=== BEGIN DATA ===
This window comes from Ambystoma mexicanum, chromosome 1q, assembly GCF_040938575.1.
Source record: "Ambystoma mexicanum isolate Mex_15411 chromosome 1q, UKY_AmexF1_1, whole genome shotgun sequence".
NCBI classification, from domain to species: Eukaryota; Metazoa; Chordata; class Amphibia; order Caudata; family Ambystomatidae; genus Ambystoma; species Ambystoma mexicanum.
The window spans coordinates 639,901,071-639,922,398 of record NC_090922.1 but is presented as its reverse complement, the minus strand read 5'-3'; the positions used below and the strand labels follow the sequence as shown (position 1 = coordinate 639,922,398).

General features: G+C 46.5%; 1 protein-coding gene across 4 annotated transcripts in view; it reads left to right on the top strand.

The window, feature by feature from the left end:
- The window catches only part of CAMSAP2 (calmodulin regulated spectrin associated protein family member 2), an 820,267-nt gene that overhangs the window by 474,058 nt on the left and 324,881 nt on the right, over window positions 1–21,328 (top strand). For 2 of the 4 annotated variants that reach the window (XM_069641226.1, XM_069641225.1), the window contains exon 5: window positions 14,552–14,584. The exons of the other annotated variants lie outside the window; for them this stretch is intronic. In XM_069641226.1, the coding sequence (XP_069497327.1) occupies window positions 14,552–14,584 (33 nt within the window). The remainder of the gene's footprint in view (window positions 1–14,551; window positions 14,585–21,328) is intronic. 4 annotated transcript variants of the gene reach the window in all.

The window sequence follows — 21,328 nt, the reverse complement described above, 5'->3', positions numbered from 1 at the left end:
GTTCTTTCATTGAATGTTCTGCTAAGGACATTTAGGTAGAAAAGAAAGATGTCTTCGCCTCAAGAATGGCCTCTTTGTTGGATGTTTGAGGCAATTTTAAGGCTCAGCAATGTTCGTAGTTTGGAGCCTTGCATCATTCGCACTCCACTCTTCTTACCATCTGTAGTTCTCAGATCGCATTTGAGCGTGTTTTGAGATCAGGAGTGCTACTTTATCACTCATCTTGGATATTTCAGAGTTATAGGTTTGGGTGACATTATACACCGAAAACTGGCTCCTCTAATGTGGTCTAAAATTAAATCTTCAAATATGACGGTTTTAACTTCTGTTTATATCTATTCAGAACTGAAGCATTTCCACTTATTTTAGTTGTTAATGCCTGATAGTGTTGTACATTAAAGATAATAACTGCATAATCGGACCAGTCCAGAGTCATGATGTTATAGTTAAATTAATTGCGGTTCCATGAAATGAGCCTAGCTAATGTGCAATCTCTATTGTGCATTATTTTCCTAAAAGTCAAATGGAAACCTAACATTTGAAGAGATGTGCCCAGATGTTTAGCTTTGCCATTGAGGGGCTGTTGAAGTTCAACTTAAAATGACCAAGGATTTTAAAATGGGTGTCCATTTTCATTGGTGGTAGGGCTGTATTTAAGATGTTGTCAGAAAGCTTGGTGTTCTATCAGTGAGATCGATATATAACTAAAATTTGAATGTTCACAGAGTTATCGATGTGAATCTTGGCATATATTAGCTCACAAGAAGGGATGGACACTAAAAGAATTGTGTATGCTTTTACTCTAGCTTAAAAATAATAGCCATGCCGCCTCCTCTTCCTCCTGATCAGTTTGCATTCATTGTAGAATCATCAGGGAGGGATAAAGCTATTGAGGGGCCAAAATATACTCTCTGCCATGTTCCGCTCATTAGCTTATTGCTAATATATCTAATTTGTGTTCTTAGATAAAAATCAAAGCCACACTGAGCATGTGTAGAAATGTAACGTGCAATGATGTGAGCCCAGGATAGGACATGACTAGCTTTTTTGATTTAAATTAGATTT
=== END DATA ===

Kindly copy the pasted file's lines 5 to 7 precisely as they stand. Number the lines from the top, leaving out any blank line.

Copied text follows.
General features: G+C 46.5%; 1 protein-coding gene across 4 annotated transcripts in view; it reads left to right on the top strand.

The window, feature by feature from the left end:
- The window catches only part of CAMSAP2 (calmodulin regulated spectrin associated protein family member 2), an 820,267-nt gene that overhangs the window by 474,058 nt on the left and 324,881 nt on the right, over window positions 1–21,328 (top strand). For 2 of the 4 annotated variants that reach the window (XM_069641226.1, XM_069641225.1), the window contains exon 5: window positions 14,552–14,584. The exons of the other annotated variants lie outside the window; for them this stretch is intronic. In XM_069641226.1, the coding sequence (XP_069497327.1) occupies window positions 14,552–14,584 (33 nt within the window). The remainder of the gene's footprint in view (window positions 1–14,551; window positions 14,585–21,328) is intronic. 4 annotated transcript variants of the gene reach the window in all.